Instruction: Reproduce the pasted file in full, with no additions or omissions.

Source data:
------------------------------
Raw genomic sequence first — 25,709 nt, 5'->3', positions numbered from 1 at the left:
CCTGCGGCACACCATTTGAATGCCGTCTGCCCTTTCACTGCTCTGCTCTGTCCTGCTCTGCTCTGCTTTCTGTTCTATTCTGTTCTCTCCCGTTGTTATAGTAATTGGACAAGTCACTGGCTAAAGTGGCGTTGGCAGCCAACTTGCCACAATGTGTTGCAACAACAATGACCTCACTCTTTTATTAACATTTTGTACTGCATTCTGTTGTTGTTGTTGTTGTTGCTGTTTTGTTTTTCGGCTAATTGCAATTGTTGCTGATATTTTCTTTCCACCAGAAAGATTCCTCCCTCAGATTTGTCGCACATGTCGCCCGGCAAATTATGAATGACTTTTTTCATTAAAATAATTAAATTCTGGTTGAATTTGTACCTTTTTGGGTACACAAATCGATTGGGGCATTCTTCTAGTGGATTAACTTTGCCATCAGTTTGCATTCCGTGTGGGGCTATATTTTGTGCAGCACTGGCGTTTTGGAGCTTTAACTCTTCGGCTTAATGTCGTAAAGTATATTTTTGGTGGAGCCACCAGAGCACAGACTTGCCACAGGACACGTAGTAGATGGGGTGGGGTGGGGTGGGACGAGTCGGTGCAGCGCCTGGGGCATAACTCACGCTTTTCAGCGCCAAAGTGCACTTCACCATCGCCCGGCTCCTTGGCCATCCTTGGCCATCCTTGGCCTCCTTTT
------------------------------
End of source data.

Raw genomic sequence first — 25,709 nt, 5'->3', positions numbered from 1 at the left:
CCTGCGGCACACCATTTGAATGCCGTCTGCCCTTTCACTGCTCTGCTCTGTCCTGCTCTGCTCTGCTTTCTGTTCTATTCTGTTCTCTCCCGTTGTTATAGTAATTGGACAAGTCACTGGCTAAAGTGGCGTTGGCAGCCAACTTGCCACAATGTGTTGCAACAACAATGACCTCACTCTTTTATTAACATTTTGTACTGCATTCTGTTGTTGTTGTTGTTGTTGCTGTTTTGTTTTTCGGCTAATTGCAATTGTTGCTGATATTTTCTTTCCACCAGAAAGATTCCTCCCTCAGATTTGTCGCACATGTCGCCCGGCAAATTATGAATGACTTTTTTCATTAAAATAATTAAATTCTGGTTGAATTTGTACCTTTTTGGGTACACAAATCGATTGGGGCATTCTTCTAGTGGATTAACTTTGCCATCAGTTTGCATTCCGTGTGGGGCTATATTTTGTGCAGCACTGGCGTTTTGGAGCTTTAACTCTTCGGCTTAATGTCGTAAAGTATATTTTTGGTGGAGCCACCAGAGCACAGACTTGCCACAGGACACGTAGTAGATGGGGTGGGGTGGGGTGGGACGAGTCGGTGCAGCGCCTGGGGCATAACTCACGCTTTTCAGCGCCAAAGTGCACTTCACCATCGCCCGGCTCCTTGGCCATCCTTGGCCATCCTTGGCCTCCTTTT